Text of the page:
Ingredient Highlight – Polyglutamic acid

Hyaluronic acid is a popular ingredient for a reason. This powerful and well-tolerated humectant is suitable for all skin types. Likewise, it is a widely available ingredient that can be found in skincare products at any price point. But another humectant on the market is generating a lot of buzz – Polyglutamic acid. What is Polyglutamic acid, and how it benefits the skin?

What is Polyglutamic acid?

Polyglutamic acid (PGA) is a peptide derived from the mucilage of fermented soybeans. Likewise, it can also be produced by the fermentation of Bacillus subtilis bacteria. It is a water-soluble humectant.

What are the skincare benefits of Polyglutamic acid?

As it is a humectant, Polyglutamic acid works similarly to Hyaluronic acid. But it can hold up to 5000 times its weight in water (Hyaluronic acid can hold up to 1000 times its weight in water). Because of its humectant properties, it can also help boost the production of natural moisturising factors. Some reports suggest Polyglutamic acid can increase the skin’s elasticity. In turn, this means less fine lines and wrinkles over time.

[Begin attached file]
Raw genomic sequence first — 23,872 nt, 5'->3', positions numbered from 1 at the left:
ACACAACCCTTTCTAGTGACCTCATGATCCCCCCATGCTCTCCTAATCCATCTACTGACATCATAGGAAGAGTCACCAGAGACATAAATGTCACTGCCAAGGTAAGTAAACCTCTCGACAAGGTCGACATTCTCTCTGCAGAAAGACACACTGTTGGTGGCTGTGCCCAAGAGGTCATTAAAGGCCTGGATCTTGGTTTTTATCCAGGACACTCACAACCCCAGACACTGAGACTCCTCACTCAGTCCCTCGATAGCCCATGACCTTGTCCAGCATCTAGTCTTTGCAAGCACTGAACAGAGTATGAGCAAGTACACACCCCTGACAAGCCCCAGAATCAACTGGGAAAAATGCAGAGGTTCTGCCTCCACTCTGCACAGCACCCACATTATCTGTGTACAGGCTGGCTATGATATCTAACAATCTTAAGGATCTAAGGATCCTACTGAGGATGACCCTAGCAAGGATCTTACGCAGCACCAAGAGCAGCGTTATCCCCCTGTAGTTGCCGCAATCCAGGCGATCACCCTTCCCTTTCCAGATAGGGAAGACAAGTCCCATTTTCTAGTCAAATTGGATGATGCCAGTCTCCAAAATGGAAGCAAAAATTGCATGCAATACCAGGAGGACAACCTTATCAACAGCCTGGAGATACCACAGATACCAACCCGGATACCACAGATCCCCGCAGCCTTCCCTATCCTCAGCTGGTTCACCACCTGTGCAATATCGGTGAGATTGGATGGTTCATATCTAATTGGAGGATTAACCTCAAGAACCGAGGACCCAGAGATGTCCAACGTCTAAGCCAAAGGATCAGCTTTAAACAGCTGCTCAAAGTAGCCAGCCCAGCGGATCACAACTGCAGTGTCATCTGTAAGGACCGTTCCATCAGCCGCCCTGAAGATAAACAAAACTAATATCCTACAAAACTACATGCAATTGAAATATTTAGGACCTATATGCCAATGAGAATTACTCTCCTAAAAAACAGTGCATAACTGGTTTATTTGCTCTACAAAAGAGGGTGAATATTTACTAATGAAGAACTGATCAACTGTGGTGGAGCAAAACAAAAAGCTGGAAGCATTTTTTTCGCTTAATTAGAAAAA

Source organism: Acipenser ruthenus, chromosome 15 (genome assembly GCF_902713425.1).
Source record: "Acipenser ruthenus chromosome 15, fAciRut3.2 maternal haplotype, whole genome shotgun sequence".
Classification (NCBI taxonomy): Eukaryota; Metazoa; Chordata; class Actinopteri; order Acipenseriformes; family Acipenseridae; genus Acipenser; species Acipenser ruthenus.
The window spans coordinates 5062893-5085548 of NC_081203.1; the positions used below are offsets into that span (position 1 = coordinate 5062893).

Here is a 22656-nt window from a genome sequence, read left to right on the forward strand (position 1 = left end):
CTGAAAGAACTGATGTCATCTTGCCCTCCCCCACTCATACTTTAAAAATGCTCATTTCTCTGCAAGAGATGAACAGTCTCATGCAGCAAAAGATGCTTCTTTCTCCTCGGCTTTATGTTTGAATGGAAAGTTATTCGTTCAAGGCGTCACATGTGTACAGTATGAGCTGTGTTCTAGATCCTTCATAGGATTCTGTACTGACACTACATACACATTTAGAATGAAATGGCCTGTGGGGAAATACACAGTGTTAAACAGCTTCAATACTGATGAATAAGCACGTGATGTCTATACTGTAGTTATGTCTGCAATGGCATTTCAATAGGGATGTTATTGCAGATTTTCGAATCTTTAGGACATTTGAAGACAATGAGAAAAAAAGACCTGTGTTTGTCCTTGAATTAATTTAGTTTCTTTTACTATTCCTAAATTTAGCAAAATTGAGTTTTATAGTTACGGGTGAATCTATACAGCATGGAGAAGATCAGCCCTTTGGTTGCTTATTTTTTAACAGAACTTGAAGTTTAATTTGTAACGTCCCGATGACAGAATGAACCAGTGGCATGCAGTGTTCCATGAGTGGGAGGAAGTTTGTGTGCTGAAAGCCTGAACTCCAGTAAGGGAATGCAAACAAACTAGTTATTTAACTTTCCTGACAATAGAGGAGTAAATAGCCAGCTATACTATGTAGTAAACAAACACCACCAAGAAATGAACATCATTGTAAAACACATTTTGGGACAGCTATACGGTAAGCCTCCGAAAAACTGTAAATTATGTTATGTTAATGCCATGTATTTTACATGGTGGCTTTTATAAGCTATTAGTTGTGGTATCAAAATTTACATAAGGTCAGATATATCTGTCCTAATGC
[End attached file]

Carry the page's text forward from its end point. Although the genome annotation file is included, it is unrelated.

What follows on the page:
Another difference between Polyglutamic and Hyaluronic acid is it creates a film on the surface of the skin that prevents moisture from evaporating. That way, the skin is plump and stays hydrated for longer.

Hyaluronic acid naturally occurs in the body, but as we get older, its levels will deplete. Hyaluronidase is an enzyme that breaks down Hyaluronic acid in the deeper levels of the skin. Polyglutamic acid inhibits this process.

Who can use Polyglutamic acid?

As an ingredient, it is suitable for all skin types since we all need moisture. However, if you have sensitive or reactive skin and you never used a product with Polyglutamic acid before, patch test first.

What to look for in skincare products with Polyglutamic acid?

On the ingredients list, look for Polyglutamic acid. As an ingredient, it is nowhere near as prevalent and widely available as Hyaluronic acid. It is commonly found in serums and essences.

Should you replace your Hyaluronic acid serums?

Actually, no. These two ingredients work synergistically, so it’s beneficial to include both in your skincare routine. Hyaluronic acid works in the deeper layers of the skin, while Polyglutamic acid will hydrate the uppermost layer of the skin. Furthermore, because Polyglutamic acid creates a film on the skin, it prevents moisture from evaporating.
If you have dry and dehydrated skin, by all means, you can give Polyglutamic acid a try. Slot it into your routine after your Hyaluronic acid serum. If your skin is oily or combination, you might find Polyglutamic acid on its own provides enough moisture.

Roberta Striga